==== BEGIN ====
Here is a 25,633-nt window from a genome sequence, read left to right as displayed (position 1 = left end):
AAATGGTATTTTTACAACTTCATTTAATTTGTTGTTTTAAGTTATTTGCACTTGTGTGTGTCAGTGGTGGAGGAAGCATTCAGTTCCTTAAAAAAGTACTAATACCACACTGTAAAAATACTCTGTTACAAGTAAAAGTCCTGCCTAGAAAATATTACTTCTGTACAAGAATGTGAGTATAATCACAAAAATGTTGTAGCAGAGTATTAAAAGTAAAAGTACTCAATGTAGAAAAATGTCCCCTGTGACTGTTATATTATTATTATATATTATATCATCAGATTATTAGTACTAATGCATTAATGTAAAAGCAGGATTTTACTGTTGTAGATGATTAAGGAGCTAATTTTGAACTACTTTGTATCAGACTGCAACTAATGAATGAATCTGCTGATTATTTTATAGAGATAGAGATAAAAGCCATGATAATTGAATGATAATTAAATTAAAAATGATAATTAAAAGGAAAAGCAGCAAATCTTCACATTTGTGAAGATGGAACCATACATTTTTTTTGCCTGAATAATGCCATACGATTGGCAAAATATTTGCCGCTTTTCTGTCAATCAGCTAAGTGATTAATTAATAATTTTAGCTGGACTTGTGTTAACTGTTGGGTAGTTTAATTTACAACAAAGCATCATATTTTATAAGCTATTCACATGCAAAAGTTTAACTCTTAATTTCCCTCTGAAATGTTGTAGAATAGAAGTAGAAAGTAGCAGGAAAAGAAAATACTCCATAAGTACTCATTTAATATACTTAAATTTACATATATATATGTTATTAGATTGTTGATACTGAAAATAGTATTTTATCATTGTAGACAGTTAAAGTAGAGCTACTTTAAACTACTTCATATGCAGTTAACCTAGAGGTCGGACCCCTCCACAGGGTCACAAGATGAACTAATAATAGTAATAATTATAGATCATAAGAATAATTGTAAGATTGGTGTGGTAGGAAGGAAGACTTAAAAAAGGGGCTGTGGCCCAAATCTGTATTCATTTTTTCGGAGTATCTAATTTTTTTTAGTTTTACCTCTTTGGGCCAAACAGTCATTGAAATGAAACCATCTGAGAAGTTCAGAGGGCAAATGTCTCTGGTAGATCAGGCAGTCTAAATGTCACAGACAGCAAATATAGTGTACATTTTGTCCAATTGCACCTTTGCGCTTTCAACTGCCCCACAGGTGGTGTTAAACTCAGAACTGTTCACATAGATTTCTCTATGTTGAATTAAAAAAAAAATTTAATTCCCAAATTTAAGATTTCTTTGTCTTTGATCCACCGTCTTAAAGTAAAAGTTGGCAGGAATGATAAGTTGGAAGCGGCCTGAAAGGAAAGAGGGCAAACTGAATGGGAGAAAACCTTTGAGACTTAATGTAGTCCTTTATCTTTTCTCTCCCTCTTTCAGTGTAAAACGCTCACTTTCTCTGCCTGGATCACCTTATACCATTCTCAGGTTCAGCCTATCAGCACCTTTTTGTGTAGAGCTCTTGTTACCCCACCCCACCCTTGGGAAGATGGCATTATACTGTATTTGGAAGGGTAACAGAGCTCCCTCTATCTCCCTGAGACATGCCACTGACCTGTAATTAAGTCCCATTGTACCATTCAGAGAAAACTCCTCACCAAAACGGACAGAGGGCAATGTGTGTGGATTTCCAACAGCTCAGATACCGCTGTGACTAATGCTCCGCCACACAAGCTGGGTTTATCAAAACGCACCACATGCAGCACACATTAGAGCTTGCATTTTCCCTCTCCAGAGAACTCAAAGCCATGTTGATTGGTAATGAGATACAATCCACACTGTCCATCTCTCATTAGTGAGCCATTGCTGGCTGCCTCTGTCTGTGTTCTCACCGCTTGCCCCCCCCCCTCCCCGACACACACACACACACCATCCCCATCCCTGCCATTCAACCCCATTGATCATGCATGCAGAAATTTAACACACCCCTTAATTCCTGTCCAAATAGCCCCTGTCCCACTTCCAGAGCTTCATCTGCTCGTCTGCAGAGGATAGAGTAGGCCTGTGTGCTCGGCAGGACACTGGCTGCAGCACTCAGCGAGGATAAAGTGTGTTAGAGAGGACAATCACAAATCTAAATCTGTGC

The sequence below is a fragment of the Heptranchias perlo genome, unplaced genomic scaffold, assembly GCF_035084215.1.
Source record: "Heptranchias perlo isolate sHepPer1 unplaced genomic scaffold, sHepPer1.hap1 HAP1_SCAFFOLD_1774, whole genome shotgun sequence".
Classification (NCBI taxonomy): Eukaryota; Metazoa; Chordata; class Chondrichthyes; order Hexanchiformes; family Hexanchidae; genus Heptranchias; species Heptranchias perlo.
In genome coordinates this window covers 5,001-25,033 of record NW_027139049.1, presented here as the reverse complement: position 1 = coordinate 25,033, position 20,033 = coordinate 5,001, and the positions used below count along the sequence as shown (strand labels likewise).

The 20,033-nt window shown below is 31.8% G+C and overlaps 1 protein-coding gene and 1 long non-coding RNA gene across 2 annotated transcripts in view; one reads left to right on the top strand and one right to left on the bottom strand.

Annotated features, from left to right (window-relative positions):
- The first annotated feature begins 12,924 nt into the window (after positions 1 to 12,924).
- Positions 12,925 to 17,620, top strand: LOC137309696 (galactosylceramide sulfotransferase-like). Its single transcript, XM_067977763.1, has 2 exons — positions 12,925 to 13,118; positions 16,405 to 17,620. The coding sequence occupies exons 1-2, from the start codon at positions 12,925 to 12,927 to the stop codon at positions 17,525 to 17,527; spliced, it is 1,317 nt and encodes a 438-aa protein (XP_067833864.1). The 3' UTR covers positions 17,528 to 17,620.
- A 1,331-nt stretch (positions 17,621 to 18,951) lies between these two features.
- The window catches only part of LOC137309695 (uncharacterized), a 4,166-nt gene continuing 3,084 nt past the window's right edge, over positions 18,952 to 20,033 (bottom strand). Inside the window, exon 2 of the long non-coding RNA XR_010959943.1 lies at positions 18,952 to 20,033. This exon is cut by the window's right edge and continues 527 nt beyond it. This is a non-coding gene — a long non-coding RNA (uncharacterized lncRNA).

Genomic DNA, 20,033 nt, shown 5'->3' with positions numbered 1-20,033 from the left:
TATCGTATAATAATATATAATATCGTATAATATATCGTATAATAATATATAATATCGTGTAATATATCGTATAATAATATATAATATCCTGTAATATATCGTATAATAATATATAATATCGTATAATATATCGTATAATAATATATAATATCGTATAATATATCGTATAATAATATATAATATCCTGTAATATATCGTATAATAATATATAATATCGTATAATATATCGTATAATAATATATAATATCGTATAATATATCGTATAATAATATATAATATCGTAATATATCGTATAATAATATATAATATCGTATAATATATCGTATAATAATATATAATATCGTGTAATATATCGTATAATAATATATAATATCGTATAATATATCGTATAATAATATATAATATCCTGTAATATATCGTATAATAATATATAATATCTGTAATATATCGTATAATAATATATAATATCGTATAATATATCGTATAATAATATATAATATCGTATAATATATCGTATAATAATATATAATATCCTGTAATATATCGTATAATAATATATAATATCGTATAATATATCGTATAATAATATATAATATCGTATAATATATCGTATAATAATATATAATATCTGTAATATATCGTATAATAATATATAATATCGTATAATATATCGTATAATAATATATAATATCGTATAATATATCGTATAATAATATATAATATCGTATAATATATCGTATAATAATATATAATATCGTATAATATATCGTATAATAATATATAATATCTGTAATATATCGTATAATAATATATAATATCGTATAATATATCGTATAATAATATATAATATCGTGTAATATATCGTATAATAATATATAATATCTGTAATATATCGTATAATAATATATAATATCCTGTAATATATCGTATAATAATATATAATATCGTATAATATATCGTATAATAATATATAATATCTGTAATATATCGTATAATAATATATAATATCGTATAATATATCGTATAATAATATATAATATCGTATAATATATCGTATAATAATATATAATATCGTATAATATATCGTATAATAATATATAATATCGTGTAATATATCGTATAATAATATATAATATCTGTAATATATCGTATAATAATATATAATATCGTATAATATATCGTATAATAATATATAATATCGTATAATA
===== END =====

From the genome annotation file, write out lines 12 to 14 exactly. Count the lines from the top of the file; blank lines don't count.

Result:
- The window catches only part of LOC137309695 (uncharacterized), a 4,166-nt gene continuing 3,084 nt past the window's right edge, over positions 18,952 to 20,033 (bottom strand). Inside the window, exon 2 of the long non-coding RNA XR_010959943.1 lies at positions 18,952 to 20,033. This exon is cut by the window's right edge and continues 527 nt beyond it. This is a non-coding gene — a long non-coding RNA (uncharacterized lncRNA).

Genomic DNA, 20,033 nt, shown 5'->3' with positions numbered 1-20,033 from the left:
TATCGTATAATAATATATAATATCGTATAATATATCGTATAATAATATATAATATCGTGTAATATATCGTATAATAATATATAATATCCTGTAATATATCGTATAATAATATATAATATCGTATAATATATCGTATAATAATATATAATATCGTATAATATATCGTATAATAATATATAATATCCTGTAATATATCGTATAATAATATATAATATCGTATAATATATCGTATAATAATATATAATATCGTATAATATATCGTATAATAATATATAATATCGTAATATATCGTATAATAATATATAATATCGTATAATATATCGTATAATAATATATAATATCGTGTAATATATCGTATAATAATATATAATATCGTATAATATATCGTATAATAATATATAATATCCTGTAATATATCGTATAATAATATATAATATCTGTAATATATCGTATAATAATATATAATATCGTATAATATATCGTATAATAATATATAATATCGTATAATATATCGTATAATAATATATAATATCCTGTAATATATCGTATAATAATATATAATATCGTATAATATATCGTATAATAATATATAATATCGTATAATATATCGTATAATAATATATAATATCTGTAATATATCGTATAATAATATATAATATCGTATAATATATCGTATAATAATATATAATATCGTATAATATATCGTATAATAATATATAATATCGTATAATATATCGTATAATAATATATAATATCGTATAATATATCGTATAATAATATATAATATCTGTAATATATCGTATAATAATATATAATATCGTATAATATATCGTATAATAATATATAATATCGTGTAATATATCGTATAATAATATATAATATCTGTAATATATCGTATAATAATATATAATATCCTGTAATATATCGTATAATAATATATAATATCGTATAATATATCGTATAATAATATATAATATCTGTAATATATCGTATAATAATATATAATATCGTATAATATATCGTATAATAATATATAATATCGTATAATATATCGTATAATAATATATAATATCGTATAATATATCGTATAATAATATATAATATCGTGTAATATATCGTATAATAATATATAATATCTGTAATATATCGTATAATAATATATAATATCGTATAATATATCGTATAATAATATATAATATCGTATAATA